The outbreak of world war was a traumatic, disillusioning event, particularly for those who had committed themselves to notions of progress and advancement in human affairs. Its scale exceeded that of any previous world war in terms of death and destruction, and it left a mark from which the continent of Europe never fully recovered.
Countries spent huge sums on building massive militaries, creating tension and rivalry. The assassination of Archduke Ferdinand in Sarajevo by Gavrilo Princip, a member of the Serbian nationalist terrorist group Black Hand, triggered hostilities. The resulting domino effect of war declarations set in motion a series of military miscalculations that led to the great war.
At first, most people greeted the outbreak of war with confidence and jubilation. Many believed their country’s side would be victorious within a few months. They saw the war either as a defensive struggle for national survival or idealistically, as one for upholding right against might and the sanctity of treaties and international morality.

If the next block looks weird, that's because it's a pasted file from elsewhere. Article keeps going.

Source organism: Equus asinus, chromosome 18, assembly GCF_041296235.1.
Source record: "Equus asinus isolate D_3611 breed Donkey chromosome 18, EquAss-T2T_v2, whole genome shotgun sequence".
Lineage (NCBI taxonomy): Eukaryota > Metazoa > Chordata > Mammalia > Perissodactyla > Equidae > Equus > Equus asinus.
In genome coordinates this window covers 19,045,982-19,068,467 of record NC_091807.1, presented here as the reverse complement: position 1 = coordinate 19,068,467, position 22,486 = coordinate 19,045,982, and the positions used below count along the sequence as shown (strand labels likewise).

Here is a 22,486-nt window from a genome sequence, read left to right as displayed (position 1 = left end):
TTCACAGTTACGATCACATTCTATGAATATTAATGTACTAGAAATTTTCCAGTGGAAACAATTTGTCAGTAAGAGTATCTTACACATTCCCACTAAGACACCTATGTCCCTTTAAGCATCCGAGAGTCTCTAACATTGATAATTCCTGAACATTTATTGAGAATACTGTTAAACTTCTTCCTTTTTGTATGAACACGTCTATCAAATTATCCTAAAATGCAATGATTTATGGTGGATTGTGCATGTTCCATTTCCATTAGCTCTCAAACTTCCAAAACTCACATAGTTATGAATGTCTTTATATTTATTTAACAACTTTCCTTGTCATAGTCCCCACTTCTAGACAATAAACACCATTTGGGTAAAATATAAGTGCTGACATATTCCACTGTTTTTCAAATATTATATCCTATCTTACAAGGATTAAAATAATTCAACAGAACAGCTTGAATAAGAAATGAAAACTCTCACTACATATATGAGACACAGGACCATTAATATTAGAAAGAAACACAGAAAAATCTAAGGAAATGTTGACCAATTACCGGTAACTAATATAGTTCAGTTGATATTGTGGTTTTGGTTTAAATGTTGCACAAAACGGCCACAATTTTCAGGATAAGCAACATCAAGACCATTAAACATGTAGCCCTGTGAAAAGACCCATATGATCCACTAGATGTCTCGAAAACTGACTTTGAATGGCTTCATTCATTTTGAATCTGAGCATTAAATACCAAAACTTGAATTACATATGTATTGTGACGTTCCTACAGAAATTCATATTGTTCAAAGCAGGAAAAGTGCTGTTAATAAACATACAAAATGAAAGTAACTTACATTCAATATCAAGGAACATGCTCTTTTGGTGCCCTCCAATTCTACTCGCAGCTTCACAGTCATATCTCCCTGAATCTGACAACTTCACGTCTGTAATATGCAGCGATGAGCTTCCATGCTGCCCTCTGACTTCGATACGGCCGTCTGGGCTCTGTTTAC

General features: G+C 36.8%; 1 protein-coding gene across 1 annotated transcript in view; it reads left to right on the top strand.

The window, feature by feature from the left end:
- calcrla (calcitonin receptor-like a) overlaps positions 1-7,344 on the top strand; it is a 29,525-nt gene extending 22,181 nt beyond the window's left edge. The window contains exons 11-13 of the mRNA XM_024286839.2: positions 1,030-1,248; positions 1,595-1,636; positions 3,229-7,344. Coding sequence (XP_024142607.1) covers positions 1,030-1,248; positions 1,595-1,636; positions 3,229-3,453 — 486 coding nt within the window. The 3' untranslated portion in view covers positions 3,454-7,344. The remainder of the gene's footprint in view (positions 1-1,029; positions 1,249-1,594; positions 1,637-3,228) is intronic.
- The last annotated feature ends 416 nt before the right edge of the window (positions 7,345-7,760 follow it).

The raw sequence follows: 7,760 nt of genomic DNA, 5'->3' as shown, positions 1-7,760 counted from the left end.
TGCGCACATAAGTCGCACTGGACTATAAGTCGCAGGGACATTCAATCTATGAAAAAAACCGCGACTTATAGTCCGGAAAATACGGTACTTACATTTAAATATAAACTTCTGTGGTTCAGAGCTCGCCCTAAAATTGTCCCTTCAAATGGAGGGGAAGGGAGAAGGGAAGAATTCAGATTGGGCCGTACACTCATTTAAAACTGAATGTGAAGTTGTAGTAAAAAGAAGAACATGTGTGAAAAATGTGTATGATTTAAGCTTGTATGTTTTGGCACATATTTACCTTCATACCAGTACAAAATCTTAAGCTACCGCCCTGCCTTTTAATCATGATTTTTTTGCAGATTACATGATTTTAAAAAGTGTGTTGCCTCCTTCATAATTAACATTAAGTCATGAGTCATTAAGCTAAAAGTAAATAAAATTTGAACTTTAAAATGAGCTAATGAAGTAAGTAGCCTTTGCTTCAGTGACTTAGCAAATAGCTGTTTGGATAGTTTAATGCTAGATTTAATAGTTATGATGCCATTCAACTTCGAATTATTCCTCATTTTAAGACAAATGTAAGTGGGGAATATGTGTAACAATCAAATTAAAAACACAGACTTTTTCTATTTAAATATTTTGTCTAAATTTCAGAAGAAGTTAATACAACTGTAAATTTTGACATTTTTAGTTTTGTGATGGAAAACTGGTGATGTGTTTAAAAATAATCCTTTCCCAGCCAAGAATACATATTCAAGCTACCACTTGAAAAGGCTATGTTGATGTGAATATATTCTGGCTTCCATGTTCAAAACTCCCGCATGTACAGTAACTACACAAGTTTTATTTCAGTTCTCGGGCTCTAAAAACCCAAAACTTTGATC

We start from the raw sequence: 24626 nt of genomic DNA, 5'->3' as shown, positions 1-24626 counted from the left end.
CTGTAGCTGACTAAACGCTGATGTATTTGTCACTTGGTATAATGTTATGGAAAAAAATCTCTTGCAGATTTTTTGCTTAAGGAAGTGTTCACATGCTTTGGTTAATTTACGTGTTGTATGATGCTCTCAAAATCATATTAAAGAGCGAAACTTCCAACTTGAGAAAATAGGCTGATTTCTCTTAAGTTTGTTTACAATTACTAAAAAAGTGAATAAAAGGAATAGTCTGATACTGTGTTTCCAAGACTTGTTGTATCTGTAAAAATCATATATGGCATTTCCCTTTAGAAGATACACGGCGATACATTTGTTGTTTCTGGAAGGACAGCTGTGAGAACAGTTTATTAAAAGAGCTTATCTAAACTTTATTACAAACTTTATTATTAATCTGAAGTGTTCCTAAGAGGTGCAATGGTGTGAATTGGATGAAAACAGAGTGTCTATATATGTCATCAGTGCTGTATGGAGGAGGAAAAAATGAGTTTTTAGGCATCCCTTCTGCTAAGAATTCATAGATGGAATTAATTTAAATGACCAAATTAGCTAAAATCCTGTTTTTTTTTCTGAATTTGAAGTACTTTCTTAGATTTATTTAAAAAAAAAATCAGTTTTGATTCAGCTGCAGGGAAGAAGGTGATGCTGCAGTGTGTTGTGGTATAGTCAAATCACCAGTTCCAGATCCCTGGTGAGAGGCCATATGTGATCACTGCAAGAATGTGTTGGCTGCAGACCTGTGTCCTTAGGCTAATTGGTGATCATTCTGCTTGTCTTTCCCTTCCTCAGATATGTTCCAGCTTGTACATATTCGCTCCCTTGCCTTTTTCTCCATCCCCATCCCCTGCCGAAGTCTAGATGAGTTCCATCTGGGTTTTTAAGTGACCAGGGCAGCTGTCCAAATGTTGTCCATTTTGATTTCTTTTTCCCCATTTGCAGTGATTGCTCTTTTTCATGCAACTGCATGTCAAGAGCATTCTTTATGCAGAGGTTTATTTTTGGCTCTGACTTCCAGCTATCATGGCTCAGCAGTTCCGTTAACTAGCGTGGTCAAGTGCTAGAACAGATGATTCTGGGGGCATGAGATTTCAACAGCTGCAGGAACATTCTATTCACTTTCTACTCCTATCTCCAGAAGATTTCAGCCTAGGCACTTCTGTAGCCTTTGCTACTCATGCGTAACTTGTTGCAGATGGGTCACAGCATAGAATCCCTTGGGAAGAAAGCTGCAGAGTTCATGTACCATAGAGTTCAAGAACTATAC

The Allies quickly moved to clear the Axis powers from Europe. The invasion of Sicily prompted Benito Mussolini to surrender. Bitter jungle fighting earned the Allies a major victory in Burma. The U.S. smuggled Vladimir Lenin back into Russia to spur mass strikes. By the end of the war, millions of soldiers had been killed and many more had been displaced from their homes. The Allies had won total victory over Germany and Japan, but the war had unleashed a series of unresolved political, social, and economic problems that eventually brought the Western democracies into a confrontation with the Soviet Union under Stalin.